Editor, write observations and summaries in the margins of the draft. Observations are neutral, indisputable, and often fairly obvious (e.g., "I notice you make the same point about the storm in paragraphs 3 & 7," or, "I notice that you begin three sentences in a row with 'It is' or 'There are'"). Decisions about what to do with these observations rest with the writer. Summaries are useful in making sure the main points of each paragraph and of the essay as a whole are clear. Write a concluding comment summarizing strengths and problems in the essay, and offering any suggestions you have for revision. In class, keep your copy of the draft to refer to as you tell the writer about your responses. When you have finished discussing the draft, then give the writer the copy of the draft with your comments on it.
Writer, bring a copy of the draft to class, so that you can follow along as the editors describe their responses. Ask questions and take notes.
See also these suggestions..
A revision should be just that: a re-vision, a re-seeing and re-thinking of the original. Do not limit your changes to points on which I have commented; such limitation will severely compromise the value of the revision. More revising tips here.
With your revision, turn in the original version with my comments, as well as a description of your revision process and of the changes you have made (about one typed page).
Some suggestions for revision:
Reread your paper, read my comments, and think about them. Refer where necessary to a handbook of style such as the MLA Handbook or Rules for Writers (several handbooks are available in the Writing Center). If you have any questions, come talk with me.
In revising, start with ideas, and then consider structure and style.
Review the text that is (or the texts that are) the subject(s) of your essay. Take fresh notes on relevant passages. What is important about the passage? What else do you notice about the text?
Put your essay aside and do some fresh writing on your topic. Write a brief summary of your thoughts on the topic. Write a response to the topic from the perspective of someone who disagrees with you. Write about the most puzzling or difficult aspects of the text.
Think about the ideas in the essay. Can you improve your thesis? Can you add further supporting points, or develop those you have included in the original? Can you delete or strengthen weaker points? Rewrite the essay to incorporate conceptual changes.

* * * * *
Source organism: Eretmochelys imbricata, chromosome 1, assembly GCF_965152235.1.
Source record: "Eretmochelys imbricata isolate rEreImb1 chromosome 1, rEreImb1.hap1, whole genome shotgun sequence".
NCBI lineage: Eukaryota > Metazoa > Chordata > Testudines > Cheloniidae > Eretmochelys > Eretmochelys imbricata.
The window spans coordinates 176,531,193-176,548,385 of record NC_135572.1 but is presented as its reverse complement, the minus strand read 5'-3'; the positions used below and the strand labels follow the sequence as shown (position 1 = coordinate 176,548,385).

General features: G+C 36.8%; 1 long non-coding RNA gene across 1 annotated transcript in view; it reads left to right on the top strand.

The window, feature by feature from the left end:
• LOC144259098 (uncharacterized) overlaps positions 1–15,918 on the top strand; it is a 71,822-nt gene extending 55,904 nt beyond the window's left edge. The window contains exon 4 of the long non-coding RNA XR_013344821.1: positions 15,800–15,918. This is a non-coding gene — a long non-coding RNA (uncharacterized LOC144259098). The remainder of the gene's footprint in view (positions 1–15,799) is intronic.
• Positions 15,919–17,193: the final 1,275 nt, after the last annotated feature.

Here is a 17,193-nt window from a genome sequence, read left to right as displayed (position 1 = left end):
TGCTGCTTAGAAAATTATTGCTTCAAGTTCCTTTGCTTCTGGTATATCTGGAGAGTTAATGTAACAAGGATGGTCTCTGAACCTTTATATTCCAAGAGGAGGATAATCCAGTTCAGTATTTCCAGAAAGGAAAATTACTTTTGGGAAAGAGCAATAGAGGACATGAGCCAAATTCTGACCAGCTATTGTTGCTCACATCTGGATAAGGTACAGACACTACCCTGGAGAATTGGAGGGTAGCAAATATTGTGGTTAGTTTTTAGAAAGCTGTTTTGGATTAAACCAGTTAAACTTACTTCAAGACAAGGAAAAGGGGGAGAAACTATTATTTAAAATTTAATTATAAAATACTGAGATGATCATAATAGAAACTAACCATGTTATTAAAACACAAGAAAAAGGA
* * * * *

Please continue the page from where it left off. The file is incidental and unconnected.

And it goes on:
Consider the structure of the essay. Make an outline, writing one complete sentence summarizing each paragraph. Can you improve on the order of the points? Can you clarify the organization by combining or dividing paragraphs? Consider the rhetoric of the essay. Are the transitions between and within paragraphs clear and effective? Revise accordingly.
Refine the prose of the essay. Read your revised draft aloud. Does each sentence say exactly what you want it to say? Can you make the prose tighter, more active, more precise? Is there continuity, flow, from sentence to sentence?
Remember that writing and revising are recursive processes, and you may move back and forth among these activities. For instance, reorganizing the essay may prompt you to do more fresh writing. Refining the prose may lead you to new ideas.
Get as much feedback as you can. Take your revised essay to the Writing Center, read it to a friend, bring it to me for a consultation.
Papers will be graded as follows:
A An excellent essay typically includes an outstanding thesis, thoughtful consideration of concepts and perceptive analysis of text. It offers a detailed reading, and cogent and graceful argument. Excellent papers typically use vivid, sopisticated, and graceful prose.
B A good essay typically includes a strong thesis and coherent argument, good attention to the text, and generally fine and clear prose with only occasional lapses in grammar. The difference between an excellent paper and a good one lies less in what is wrong with the good paper than in what is right with the excellent one.
C A satisfactory essay typically includes a thesis that is too general or simplistic, and vague readings of the text. A satisfactory paper typically uses generally competent prose but is marred by consistent grammatical or organizational errors.
D A below standard essay typically has an ill-defined or ill-supported main idea, together with serious flaws in grammar, logic, or argumentation.
F A failing paper is typically one marred by plagiarism. It may also be a paper that reveals no knowledge of the text and that is written in unidiomatic English.